1993-02-27 - More ideas on anonymity

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From: mjr@netcom.com (Matthew Rapaport)
To: cypherpunks@toad.com
Message Hash: 894740bd7384e04971e5e151bb86d42689d3c78735ca0f0b33b9cdc538e1ecd0
Message ID: <9302272259.AA29137@netcom2.netcom.com>
Reply To: N/A
UTC Datetime: 1993-02-27 23:02:13 UTC
Raw Date: Sat, 27 Feb 93 15:02:13 PST

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From: mjr@netcom.com (Matthew Rapaport)
Date: Sat, 27 Feb 93 15:02:13 PST
To: cypherpunks@toad.com
Subject: More ideas on anonymity
Message-ID: <9302272259.AA29137@netcom2.netcom.com>
MIME-Version: 1.0
Content-Type: text/plain

        Hal <74076.1041@CompuServe.COM> writes...
>I think the bottom line is that it will be difficult to provide
>anonymous/pseudonymous postings in a way which won't elicit the kinds of
>strong objections Johan has been facing.  His controls are OK for now,
>but in the long run I think they won't work.

This may be an example of an intractable problem. A case where
legitimate interests are mutually exclusive at least in practice of not
in theory.

If Johan has restricted output due to pressure from those communities,
then he has already been forced to hobble his service's most significant
*potential* benefit to the community. If a serious whistlblower were to
come along with some serious evidence and credibility, it is likely that
he/she would want to post his/her evidence in one or more of the groups
Johan has locked out! I mean no aspersion on Johan here, he is laboring
under pressure I'm sure, and he is a pioneer in all of this, and we are
sharing his experience. I don't mean to take political sides either,
both sides of the debate have legitimate arguments. In the one other
post I made on this topic before, I received but one reply remarking
that I "was preaching to the choir".

On the one hand, we have the principle of free speech and the right to
privacy and even anonymity if we so choose it. Taken in an unrestricted
way, this principle is rather radical (politically). True there are
areas of our social and political lives where a right to privacy and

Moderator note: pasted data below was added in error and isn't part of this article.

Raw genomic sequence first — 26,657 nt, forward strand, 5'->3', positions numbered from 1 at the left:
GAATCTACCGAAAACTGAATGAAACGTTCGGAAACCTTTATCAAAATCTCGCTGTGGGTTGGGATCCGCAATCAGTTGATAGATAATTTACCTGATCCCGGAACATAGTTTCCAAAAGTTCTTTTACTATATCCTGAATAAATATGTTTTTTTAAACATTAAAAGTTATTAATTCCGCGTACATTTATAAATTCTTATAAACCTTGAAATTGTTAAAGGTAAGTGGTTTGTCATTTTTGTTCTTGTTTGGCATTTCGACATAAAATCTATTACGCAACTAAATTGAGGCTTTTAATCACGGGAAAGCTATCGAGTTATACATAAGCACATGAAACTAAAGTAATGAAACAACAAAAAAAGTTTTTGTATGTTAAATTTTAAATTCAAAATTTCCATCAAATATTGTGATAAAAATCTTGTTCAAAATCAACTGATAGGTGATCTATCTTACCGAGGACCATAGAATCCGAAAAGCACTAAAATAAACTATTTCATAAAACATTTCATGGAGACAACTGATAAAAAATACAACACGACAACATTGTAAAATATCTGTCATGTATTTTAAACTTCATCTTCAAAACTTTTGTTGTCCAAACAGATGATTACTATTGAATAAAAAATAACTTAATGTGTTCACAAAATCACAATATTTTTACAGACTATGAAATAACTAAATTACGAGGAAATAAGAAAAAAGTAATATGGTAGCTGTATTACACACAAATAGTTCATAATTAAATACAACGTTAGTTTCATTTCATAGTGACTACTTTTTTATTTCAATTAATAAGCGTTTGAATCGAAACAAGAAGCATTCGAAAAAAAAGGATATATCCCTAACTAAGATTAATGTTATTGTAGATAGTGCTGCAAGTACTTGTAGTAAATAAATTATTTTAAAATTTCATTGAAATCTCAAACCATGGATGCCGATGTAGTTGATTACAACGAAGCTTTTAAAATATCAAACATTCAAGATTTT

anonymity are both desirable and generally accepted/practiced (these
vary of course in different parts of the world). But there are other
equally common areas in which they are not.

The strongest pressure against anonymity on the Usenet comes from
quarters where a strong positive pressure exists, on *principle* for
posters to "declare themselves", to "stand behind their words". In a
realm where egalitarianism, semi-anarchy, and bad signal/noise ratio
already make for a questionable mix or product value, "naming yourself"
is a significant benchmark. Even in these groups, most participants
would recognize the need for access to anonymity when it was really
"justified", but such cases are believed to be fairly few and far
between. as gg pointed out:

>The point is that this is a broadcast medium, though without the
>limitations of conventional broadcast.

The mutually exclusive nature of these principles emerges in practice
from what a former boss of mine called the human "ornery" factor. In
this case that some number of individuals will exercise their "right to
anonymity" not because they have to, but just because it's there.
Believe me I sympathize with this view. It keeps authorities and
would-be authorities on notice that there are those who will test the
limits of their rights and signal the rest of us if they are eroding. I
also accept Hal's argument that we are protecting ourselves from
possible future abuses of central authority. But I also sympathize with
the sentiments of the other side, that most of the time it is desirable
to put your name where your mouth/keyboard is. A consensual solution to
this problem depends on a common political viewpoint, something that is
certainly not in the cards for contemporary net participants. Of course
a solution may one day be "imposed", but that will not likely be to
anyone's liking. The likely direction of such an imposition is signaled
by what Dave Clunie experienced at PAX and what Johan is now
experiencing as well.

matthew rapaport     Philosopher/Programmer At Large      KD6KVH
           mjr@netcom.com     70371.255@compuserve.com